Archive of ‘Thinking’ category

Cast Away!


UPDATE (Feb. 11): After some re­flec­tion and in­put from friends, I’ve changed my choice of Tina Fey to Tatiana Maslany for the role of Robyn Doolittle. As much as I love Fey, she is con­sid­er­ably older than Doolittle. And Maslany does kick ass on Orphan Black.

The film rights to Robyn Doolittle’s ex­posé of Rob Ford, Crazy Town, were snapped up re­cently, prompt­ing a guess­ing game on so­cial me­dia as to who would be cast in the adap­ta­tion. As I read the book I’m start­ing to as­sem­ble my own dream cast for the soon-to-be CBC minis­eries, Crazy Town: The Rob Ford Story, spon­sored by Iceberg Vodka, Steak Queen and cocaine.

Rob Ford: This guy - Larry Joe Campbell

Doug Ford: If we can’t get Chris Farley to play RoFo, we can at least get his brother, Kevin, to play Dougie.

Mama Ford: Elaine Stritch

Kathy Ford: Kathy Kinney (Mimi) from The Drew Carey Show

Randy Ford: Gary Busey

Renata Ford: A non-speaking, non­de­script back­ground extra

Doug Ford, Sr.: Gordon Pinsent

Sandro Lisi: Jeremy Piven

Chief Bill Blair: John Lithgow

Det. Sgt. Gary Giroux: Nick Offerman

Robyn Doolittle: Tina Fey Tatiana Maslany

Daniel Dale: Daniel Brühl

Nick Kouvalis: John Oates from Hall and Oates

Mark Towhey: Toby Jones

Frances Nunziata: Elizabeth Peña

Denzil Minnan-Wong: David Wain

Norm Kelly: Dean Stockwell

Dennis Morris (Ford’s Hotmail lawyer): Ed Asner

Mohamed Farah: Barkhad Abdi

Fabio Basso: John Travolta

Dave Price: Danny McBride

George Mammolitti: Vincent D’Onofrio

Jerry Agyemang: Morris Chestnut

John Tory: Stephen Colbert

Conrad Black: Michael Gambon

Don Cherry: Don Rickles

And Sam Elliott as The Narrator

Who would you cast?


Happy Holidays (War is Over)


My Facebook feed has been taken over by “War on Christmas” posts. Apparently, some peo­ple be­lieve there is a move­ment afoot by uniden­ti­fied forces to abol­ish Christmas. I don’t re­ally un­der­stand what this “war” means ex­actly, but from what I can gather from these mis­sives, Christmas is un­der at­tack and the only de­fense is to say “Merry Christmas” three times while tap­ping your boots to­gether. I think. It’s re­ally not that clear.)

My cold med­ica­tion is mak­ing me en­vi­sion what a war on Christmas would ac­tu­ally entail:

1. Someone wishes you “Happy Holidays”.

2. Get ir­ra­tionally up­set at the au­dac­ity of that re­tail clerk who failed to as­sume you’re a Christian.

3. Go on­line to find a photo of Santa or Jesus (or Santa with Jesus!). Use your Photoshop skills to af­fix a ral­ly­ing cry of “It’s not Happy Holidays it’s Merry Christmas! Share if you agree!” over the photo. Tip: Use large fonts and nu­mer­ous ex­pla­na­tion marks to re­ally show the world how an­gry you are. OR find an­other person’s post and share it.

4. Put on your flak hel­met and cel­e­brate the birth of baby Santa in your home/bunker. Come out in time for the in­evitable “War on Easter”.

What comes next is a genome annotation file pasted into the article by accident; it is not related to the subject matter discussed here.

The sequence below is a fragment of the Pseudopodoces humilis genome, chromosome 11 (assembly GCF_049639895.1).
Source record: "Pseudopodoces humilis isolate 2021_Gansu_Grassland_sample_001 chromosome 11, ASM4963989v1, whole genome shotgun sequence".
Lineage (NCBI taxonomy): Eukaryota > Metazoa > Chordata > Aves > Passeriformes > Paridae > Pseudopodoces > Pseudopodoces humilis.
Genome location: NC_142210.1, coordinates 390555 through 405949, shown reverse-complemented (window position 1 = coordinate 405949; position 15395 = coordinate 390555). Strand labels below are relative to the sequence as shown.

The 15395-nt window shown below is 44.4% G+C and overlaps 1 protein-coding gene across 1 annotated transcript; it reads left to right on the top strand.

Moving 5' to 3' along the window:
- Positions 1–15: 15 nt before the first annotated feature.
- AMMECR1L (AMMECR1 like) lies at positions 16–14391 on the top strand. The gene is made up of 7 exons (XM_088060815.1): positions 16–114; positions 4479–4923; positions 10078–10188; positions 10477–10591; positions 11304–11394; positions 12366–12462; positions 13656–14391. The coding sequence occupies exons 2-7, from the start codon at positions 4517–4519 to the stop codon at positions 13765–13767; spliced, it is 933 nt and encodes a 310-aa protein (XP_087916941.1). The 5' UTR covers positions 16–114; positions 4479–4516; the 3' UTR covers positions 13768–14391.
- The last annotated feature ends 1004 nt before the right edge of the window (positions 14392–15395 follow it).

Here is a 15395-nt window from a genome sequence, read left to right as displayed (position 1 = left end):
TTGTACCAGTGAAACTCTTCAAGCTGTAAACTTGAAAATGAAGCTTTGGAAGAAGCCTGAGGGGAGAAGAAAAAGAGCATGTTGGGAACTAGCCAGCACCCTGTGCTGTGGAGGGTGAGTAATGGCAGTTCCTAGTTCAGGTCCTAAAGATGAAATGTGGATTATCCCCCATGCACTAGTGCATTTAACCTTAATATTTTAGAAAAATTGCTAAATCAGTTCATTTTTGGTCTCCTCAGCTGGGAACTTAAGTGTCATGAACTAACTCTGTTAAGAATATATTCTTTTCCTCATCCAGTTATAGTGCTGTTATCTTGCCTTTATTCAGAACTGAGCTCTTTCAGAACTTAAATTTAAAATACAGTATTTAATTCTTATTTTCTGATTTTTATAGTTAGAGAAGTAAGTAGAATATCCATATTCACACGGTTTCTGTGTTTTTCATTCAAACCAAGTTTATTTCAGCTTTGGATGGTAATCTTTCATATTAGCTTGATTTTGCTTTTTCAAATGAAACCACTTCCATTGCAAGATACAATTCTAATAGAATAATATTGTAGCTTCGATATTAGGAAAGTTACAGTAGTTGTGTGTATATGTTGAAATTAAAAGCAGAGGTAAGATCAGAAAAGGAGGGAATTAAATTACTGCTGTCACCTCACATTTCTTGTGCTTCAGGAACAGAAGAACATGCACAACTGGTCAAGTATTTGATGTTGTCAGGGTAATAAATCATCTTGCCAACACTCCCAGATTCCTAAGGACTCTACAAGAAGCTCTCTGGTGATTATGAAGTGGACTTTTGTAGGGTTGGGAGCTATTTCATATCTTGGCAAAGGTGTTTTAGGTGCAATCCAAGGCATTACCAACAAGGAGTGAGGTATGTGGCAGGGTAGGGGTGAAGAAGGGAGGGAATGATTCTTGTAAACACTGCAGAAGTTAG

This “war on Christmas” non­sense con­fuses me be­cause JUST TAKELOOK AROUND YOU. Christmas is freak­ing EVERYWHERE! If there is in­deed a war, the other side is los­ing. Big time.

I can’t walk into a store with­out be­ing as­saulted with Christmas car­ols blast­ing over the PA sys­tem. And it’s the same songs over and over. (How about adding “Back Door Santa” to the mix?) There’s even a ra­dio sta­tion that has gone full-on Christmas. (I feel so sorry for those dee­jays.) And every artist you can think of has put out a Christmas al­bum, even Bob Dylan. Bob! Effing! Dylan! put out a Christmas al­bum. (I think it’s a Christmas al­bum. I can’t un­der­stand a word that comes out of that man’s mouth, but the CD cover says it’s a Christmas al­bum, so I’ll leave it at that.)

And there are Christmas trees every­where. EVERYWHERE. There’s one in my condo lobby. There’s one at my of­fice. There’s one out­side of City Hall. I’m pretty sure one has some­how made its way up my arse (which would maybe ex­plain my prickly mood). And lights! Pretty, blink­ing lights, strung up every­where, suck­ing up electricity.

I miss my favourite TV shows. They all go on hia­tus and are re­placed with Christmas spe­cials. After re­peated view­ings (and a few glasses of wine) they all kind of blend into one an­other – a snow­man comes alive and is vis­ited by three ghosts who ar­rive on a sleigh led by a red-nosed rein­deer, pah-rum-pah-pah-pah.


You can chop down a tree, drag its corpse into your home and fes­toon it with gar­ish trin­kets and sil­ver tas­sels. You can plop a na­tiv­ity scene on your front lawn with a big old baby Jesus smack dab in the mid­dle of it. You can also go to mass and cel­e­brate the birth of your Christ, singing hal­lelu­jah at the top of your lungs.

You can choose from hun­dreds of cards that say “Merry Christmas” to send to all your friends and fam­ily. (And here’s an­other friendly tip: Get some cards that are blank in­side and write “Merry Christmas” many times, in dif­fer­ent type­faces, colours…even glit­ter! Or, bet­ter yet, buy a card where you can record your voice, so when the re­cip­i­ent of said card opens it up you can scare them into a heart at­tack with a loud and proud “MERRY CHRISTMAS!”)

Happy Holidays” has be­come de rigueur this time of year. Because of the great cul­tural mo­saic that is Toronto, there are many Canadians who do not tick the box next to Christian on their cen­sus sheets. That’s how it is. You can­not be­moan that fact while you or­der Ethiopian food and buy chicken tikka masala at your gro­cery store. You do not get to take ad­van­tage of the mul­ti­cul­tural smörgås­bord that is Toronto with­out re­spect­ing the fact that some cul­tures do not cel­e­brate the birth of baby Jesus.